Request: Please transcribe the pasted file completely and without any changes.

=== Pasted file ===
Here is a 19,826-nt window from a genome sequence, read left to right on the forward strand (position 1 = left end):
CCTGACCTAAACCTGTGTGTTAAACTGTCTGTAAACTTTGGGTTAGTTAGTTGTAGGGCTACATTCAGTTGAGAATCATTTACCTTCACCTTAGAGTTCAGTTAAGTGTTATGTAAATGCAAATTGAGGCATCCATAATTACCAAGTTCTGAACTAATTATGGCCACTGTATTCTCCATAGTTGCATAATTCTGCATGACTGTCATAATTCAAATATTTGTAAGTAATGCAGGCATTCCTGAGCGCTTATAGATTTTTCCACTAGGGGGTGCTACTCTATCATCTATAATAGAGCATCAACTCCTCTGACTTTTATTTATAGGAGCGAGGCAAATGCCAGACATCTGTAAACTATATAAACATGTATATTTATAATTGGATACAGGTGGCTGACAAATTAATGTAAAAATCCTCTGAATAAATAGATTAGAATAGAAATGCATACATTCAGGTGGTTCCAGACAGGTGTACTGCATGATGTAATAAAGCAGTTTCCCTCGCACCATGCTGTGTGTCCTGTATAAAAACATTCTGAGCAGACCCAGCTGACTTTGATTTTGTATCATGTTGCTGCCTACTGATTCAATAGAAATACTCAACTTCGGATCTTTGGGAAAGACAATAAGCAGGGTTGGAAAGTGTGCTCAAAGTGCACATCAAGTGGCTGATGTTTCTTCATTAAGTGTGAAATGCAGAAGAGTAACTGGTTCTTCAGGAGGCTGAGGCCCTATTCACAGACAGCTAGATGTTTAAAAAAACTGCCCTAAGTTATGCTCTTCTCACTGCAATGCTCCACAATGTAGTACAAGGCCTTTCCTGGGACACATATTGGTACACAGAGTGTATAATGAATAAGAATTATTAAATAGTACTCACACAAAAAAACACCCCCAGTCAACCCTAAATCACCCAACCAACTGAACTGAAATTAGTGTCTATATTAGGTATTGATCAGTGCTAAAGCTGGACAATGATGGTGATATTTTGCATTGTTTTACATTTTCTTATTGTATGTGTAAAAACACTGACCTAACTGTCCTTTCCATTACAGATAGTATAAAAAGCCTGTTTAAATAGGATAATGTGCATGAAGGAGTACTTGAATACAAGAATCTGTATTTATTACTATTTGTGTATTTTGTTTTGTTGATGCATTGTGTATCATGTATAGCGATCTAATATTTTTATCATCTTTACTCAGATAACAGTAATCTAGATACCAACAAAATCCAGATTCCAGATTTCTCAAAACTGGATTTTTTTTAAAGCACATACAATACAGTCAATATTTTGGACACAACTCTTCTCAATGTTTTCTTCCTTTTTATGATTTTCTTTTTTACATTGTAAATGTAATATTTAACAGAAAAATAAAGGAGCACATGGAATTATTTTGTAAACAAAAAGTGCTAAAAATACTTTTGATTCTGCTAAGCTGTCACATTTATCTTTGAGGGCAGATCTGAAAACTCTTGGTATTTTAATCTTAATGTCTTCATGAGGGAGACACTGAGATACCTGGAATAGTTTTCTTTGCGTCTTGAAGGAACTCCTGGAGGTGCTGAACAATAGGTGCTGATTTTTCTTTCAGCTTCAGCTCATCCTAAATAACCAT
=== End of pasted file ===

Here is a 19,826-nt window from a genome sequence, read left to right on the forward strand (position 1 = left end):
CCTGACCTAAACCTGTGTGTTAAACTGTCTGTAAACTTTGGGTTAGTTAGTTGTAGGGCTACATTCAGTTGAGAATCATTTACCTTCACCTTAGAGTTCAGTTAAGTGTTATGTAAATGCAAATTGAGGCATCCATAATTACCAAGTTCTGAACTAATTATGGCCACTGTATTCTCCATAGTTGCATAATTCTGCATGACTGTCATAATTCAAATATTTGTAAGTAATGCAGGCATTCCTGAGCGCTTATAGATTTTTCCACTAGGGGGTGCTACTCTATCATCTATAATAGAGCATCAACTCCTCTGACTTTTATTTATAGGAGCGAGGCAAATGCCAGACATCTGTAAACTATATAAACATGTATATTTATAATTGGATACAGGTGGCTGACAAATTAATGTAAAAATCCTCTGAATAAATAGATTAGAATAGAAATGCATACATTCAGGTGGTTCCAGACAGGTGTACTGCATGATGTAATAAAGCAGTTTCCCTCGCACCATGCTGTGTGTCCTGTATAAAAACATTCTGAGCAGACCCAGCTGACTTTGATTTTGTATCATGTTGCTGCCTACTGATTCAATAGAAATACTCAACTTCGGATCTTTGGGAAAGACAATAAGCAGGGTTGGAAAGTGTGCTCAAAGTGCACATCAAGTGGCTGATGTTTCTTCATTAAGTGTGAAATGCAGAAGAGTAACTGGTTCTTCAGGAGGCTGAGGCCCTATTCACAGACAGCTAGATGTTTAAAAAAACTGCCCTAAGTTATGCTCTTCTCACTGCAATGCTCCACAATGTAGTACAAGGCCTTTCCTGGGACACATATTGGTACACAGAGTGTATAATGAATAAGAATTATTAAATAGTACTCACACAAAAAAACACCCCCAGTCAACCCTAAATCACCCAACCAACTGAACTGAAATTAGTGTCTATATTAGGTATTGATCAGTGCTAAAGCTGGACAATGATGGTGATATTTTGCATTGTTTTACATTTTCTTATTGTATGTGTAAAAACACTGACCTAACTGTCCTTTCCATTACAGATAGTATAAAAAGCCTGTTTAAATAGGATAATGTGCATGAAGGAGTACTTGAATACAAGAATCTGTATTTATTACTATTTGTGTATTTTGTTTTGTTGATGCATTGTGTATCATGTATAGCGATCTAATATTTTTATCATCTTTACTCAGATAACAGTAATCTAGATACCAACAAAATCCAGATTCCAGATTTCTCAAAACTGGATTTTTTTTAAAGCACATACAATACAGTCAATATTTTGGACACAACTCTTCTCAATGTTTTCTTCCTTTTTATGATTTTCTTTTTTACATTGTAAATGTAATATTTAACAGAAAAATAAAGGAGCACATGGAATTATTTTGTAAACAAAAAGTGCTAAAAATACTTTTGATTCTGCTAAGCTGTCACATTTATCTTTGAGGGCAGATCTGAAAACTCTTGGTATTTTAATCTTAATGTCTTCATGAGGGAGACACTGAGATACCTGGAATAGTTTTCTTTGCGTCTTGAAGGAACTCCTGGAGGTGCTGAACAATAGGTGCTGATTTTTCTTTCAGCTTCAGCTCATCCTAAATAACCAT